Saturday, January 28, 2006


Ham-as You Are

Well, the Bush administration has said that democracy is a universal value that everyone shares. Hamas and the Palestinians apparently accepted that at face value.

But, what is the message sent that Palestinians are to learn that "democracy" comes with a price?

Elect whomever you want -- except those people -- the extremists. But, this result was entirely predictable. Even in Iraq, the "terrorists" didn't win seats in the new government -- but the purer, pro-Islamic parties certainly did. George W. Bush felt that the Palestinians could embrace democracy and reform -- without terror. The sad thing about the Palestinians -- after all the years of Arafat-led corruption -- is that Hamas is both the pro-"reform" and pro-terror. And now the West has a big problem. And threatening to withhold aid may backfire.

A classic
Nirvana song seems to capture the conundrum (especially with respect to Hamas):

Come, as you are. As you were.
As I want you to be. As a friend.
As a friend. As an old enemy. Take your time.
Hurry up. The choice is yours.
Don't be late.
Take a rest. As a friend.

As a old memory, memory, memory, memory.

And I swear that I don't have a gun.
No I don't have a gun. No I don't have a gun.

Memory, memory, memory, memory (don't
have a gun).

Israel, the EU and the US demand that Hamas lays down its weapons (oh, and do that little thing like not vowing to destroy Israel) in order for the Palestinian authority to be eligible for foreign aid.

Of course, from the perspective of the Palestinians, the threat of aid cut-off is a "gun" being held to their heads.

Maybe Arafat knew what he was doing all these years trying to prevent elections...

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Wednesday, January 25, 2006


Rove's Lombardi Moment

Former Kansas City Coach Hank Stram once identified the steamrolling '60s Green Bay Packers thusly: "'The decade of the '60s was the decade of simplicity. During the '60s the good teams -- the Green Bay Packers, for example -- came out almost all the time in the same set and ran the play. In effect, what they said was here we come, see if you can stop us."

Karl Rove has apparently studied the Lombardi playbook -- and is using it effectively against Democrats.


Rove's speech to the Republican National Committee, was a classic example of this:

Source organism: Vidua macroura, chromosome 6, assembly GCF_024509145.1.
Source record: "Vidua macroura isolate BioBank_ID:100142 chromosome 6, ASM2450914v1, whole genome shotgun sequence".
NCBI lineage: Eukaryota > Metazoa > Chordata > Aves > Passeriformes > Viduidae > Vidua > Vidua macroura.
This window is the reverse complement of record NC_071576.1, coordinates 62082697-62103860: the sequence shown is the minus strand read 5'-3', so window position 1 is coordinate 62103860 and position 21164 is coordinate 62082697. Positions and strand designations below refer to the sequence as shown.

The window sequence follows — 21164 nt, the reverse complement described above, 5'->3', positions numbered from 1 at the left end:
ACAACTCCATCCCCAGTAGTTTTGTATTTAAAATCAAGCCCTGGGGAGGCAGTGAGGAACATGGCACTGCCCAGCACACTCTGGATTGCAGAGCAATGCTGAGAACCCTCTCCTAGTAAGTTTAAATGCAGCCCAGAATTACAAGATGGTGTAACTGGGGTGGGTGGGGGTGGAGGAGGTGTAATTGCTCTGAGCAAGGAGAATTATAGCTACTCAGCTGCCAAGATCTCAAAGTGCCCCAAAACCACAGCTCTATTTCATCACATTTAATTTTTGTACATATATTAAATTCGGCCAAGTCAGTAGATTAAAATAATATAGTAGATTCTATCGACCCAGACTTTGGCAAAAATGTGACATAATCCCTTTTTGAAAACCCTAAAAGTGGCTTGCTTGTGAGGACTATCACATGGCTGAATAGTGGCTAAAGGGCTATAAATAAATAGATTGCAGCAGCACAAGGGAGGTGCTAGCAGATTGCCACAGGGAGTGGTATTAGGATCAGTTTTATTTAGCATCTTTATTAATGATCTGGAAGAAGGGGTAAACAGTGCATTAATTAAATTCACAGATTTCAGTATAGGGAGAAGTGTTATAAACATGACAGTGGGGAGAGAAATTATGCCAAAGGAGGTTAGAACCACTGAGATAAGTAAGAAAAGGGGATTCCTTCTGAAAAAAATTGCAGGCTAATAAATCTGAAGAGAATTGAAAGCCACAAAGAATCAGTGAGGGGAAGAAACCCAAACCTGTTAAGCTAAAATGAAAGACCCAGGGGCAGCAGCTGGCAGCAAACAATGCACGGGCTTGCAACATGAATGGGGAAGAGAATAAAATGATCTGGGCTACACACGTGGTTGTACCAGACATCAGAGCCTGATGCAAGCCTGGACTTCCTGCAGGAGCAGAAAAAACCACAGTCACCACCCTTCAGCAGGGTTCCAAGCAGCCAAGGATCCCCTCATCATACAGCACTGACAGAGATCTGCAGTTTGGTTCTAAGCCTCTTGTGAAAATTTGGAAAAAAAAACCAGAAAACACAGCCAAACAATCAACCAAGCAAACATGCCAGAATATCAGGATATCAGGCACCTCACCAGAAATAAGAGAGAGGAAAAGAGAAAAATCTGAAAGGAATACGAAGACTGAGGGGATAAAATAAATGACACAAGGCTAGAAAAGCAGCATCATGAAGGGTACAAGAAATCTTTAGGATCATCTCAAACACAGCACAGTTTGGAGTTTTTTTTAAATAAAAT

Sketching themes for what he described as a winning Republican agenda for the midterm elections, Rove portrayed Democrats as weak on national defense while the United States, under Republican leadership, is "winning the war against Islamic fascism."
He criticized Democrats for wanting to "cut and run in Iraq," for trying to amend the USA Patriot Act and for questioning Bush's authorization of warrantless domestic eavesdropping by the National Security Agency.
"At the core," Rove said, the two major parties "have fundamentally different views of the world and fundamentally different views on national security. Republicans have a post-9/11 view of the world, and Democrats have a pre-9/11 view of the world."

He added: "Let me be as clear as I can be: President Bush believes if Al Qaeda is calling somebody in America, it is in our national security interest to know who they're calling and why," Rove asserted. "Some important Democrats clearly disagree."

On Fox News Sunday, John McCain tried to distance himself from Rove:

"Do I think that the president's leadership has been worthy of support of our party and our leadership? Yes," he said. "But there are too many good Democrats over there who are as concerned about national security and work just as hard as I do.
That may very well be true. But Rove knows the value of branding as much as he does football. He knows that Republicans have always ("always" here meaning the last 40 or so years) been considered the "Daddy" (keep-us-safe) party and Democrats the "Mommy" (keep us healthy and well-fed).